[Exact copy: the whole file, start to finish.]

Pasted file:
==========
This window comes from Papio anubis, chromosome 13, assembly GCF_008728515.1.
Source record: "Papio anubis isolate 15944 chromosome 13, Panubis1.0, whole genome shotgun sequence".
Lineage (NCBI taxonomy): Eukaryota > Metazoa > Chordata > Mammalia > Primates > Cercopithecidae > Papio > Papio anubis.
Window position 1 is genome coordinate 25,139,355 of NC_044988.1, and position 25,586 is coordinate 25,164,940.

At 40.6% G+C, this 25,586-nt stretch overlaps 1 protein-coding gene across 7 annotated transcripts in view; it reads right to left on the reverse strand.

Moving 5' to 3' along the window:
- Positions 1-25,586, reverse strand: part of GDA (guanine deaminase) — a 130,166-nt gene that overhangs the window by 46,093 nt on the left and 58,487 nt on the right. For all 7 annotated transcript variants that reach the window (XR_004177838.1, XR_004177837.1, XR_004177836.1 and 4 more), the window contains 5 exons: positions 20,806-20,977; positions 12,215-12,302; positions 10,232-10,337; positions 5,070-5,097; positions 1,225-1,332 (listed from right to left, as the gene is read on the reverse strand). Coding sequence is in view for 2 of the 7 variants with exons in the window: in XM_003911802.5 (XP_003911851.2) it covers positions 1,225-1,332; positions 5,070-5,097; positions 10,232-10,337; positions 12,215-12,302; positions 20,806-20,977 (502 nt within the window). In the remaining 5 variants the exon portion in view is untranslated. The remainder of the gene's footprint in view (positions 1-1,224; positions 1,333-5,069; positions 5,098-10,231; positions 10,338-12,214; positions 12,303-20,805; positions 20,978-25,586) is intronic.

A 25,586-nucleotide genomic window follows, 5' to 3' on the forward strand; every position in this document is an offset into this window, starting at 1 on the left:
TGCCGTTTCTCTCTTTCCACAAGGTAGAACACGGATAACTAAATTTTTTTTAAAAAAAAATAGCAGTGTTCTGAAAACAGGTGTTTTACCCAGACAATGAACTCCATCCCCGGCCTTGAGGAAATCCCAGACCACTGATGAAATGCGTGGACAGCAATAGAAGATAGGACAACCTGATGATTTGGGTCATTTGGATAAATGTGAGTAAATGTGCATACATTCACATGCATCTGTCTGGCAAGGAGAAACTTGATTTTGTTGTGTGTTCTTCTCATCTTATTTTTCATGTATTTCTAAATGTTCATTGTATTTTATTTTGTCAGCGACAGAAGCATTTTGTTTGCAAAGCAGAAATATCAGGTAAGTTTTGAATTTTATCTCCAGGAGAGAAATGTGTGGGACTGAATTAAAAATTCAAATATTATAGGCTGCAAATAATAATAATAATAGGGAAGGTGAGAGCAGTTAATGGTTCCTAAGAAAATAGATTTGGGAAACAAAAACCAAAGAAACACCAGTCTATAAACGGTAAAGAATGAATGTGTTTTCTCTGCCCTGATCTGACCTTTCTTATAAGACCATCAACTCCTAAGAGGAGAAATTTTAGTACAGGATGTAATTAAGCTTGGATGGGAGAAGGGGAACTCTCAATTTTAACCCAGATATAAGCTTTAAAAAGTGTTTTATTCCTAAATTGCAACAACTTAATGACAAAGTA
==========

This window comes from Papio anubis, chromosome 13, assembly GCF_008728515.1.
Source record: "Papio anubis isolate 15944 chromosome 13, Panubis1.0, whole genome shotgun sequence".
Lineage (NCBI taxonomy): Eukaryota > Metazoa > Chordata > Mammalia > Primates > Cercopithecidae > Papio > Papio anubis.
Window position 1 is genome coordinate 25,139,355 of NC_044988.1, and position 25,586 is coordinate 25,164,940.

At 40.6% G+C, this 25,586-nt stretch overlaps 1 protein-coding gene across 7 annotated transcripts in view; it reads right to left on the reverse strand.

Moving 5' to 3' along the window:
- Positions 1-25,586, reverse strand: part of GDA (guanine deaminase) — a 130,166-nt gene that overhangs the window by 46,093 nt on the left and 58,487 nt on the right. For all 7 annotated transcript variants that reach the window (XR_004177838.1, XR_004177837.1, XR_004177836.1 and 4 more), the window contains 5 exons: positions 20,806-20,977; positions 12,215-12,302; positions 10,232-10,337; positions 5,070-5,097; positions 1,225-1,332 (listed from right to left, as the gene is read on the reverse strand). Coding sequence is in view for 2 of the 7 variants with exons in the window: in XM_003911802.5 (XP_003911851.2) it covers positions 1,225-1,332; positions 5,070-5,097; positions 10,232-10,337; positions 12,215-12,302; positions 20,806-20,977 (502 nt within the window). In the remaining 5 variants the exon portion in view is untranslated. The remainder of the gene's footprint in view (positions 1-1,224; positions 1,333-5,069; positions 5,098-10,231; positions 10,338-12,214; positions 12,303-20,805; positions 20,978-25,586) is intronic.

A 25,586-nucleotide genomic window follows, 5' to 3' on the forward strand; every position in this document is an offset into this window, starting at 1 on the left:
TGCCGTTTCTCTCTTTCCACAAGGTAGAACACGGATAACTAAATTTTTTTTAAAAAAAAATAGCAGTGTTCTGAAAACAGGTGTTTTACCCAGACAATGAACTCCATCCCCGGCCTTGAGGAAATCCCAGACCACTGATGAAATGCGTGGACAGCAATAGAAGATAGGACAACCTGATGATTTGGGTCATTTGGATAAATGTGAGTAAATGTGCATACATTCACATGCATCTGTCTGGCAAGGAGAAACTTGATTTTGTTGTGTGTTCTTCTCATCTTATTTTTCATGTATTTCTAAATGTTCATTGTATTTTATTTTGTCAGCGACAGAAGCATTTTGTTTGCAAAGCAGAAATATCAGGTAAGTTTTGAATTTTATCTCCAGGAGAGAAATGTGTGGGACTGAATTAAAAATTCAAATATTATAGGCTGCAAATAATAATAATAATAGGGAAGGTGAGAGCAGTTAATGGTTCCTAAGAAAATAGATTTGGGAAACAAAAACCAAAGAAACACCAGTCTATAAACGGTAAAGAATGAATGTGTTTTCTCTGCCCTGATCTGACCTTTCTTATAAGACCATCAACTCCTAAGAGGAGAAATTTTAGTACAGGATGTAATTAAGCTTGGATGGGAGAAGGGGAACTCTCAATTTTAACCCAGATATAAGCTTTAAAAAGTGTTTTATTCCTAAATTGCAACAACTTAATGACAAAGTA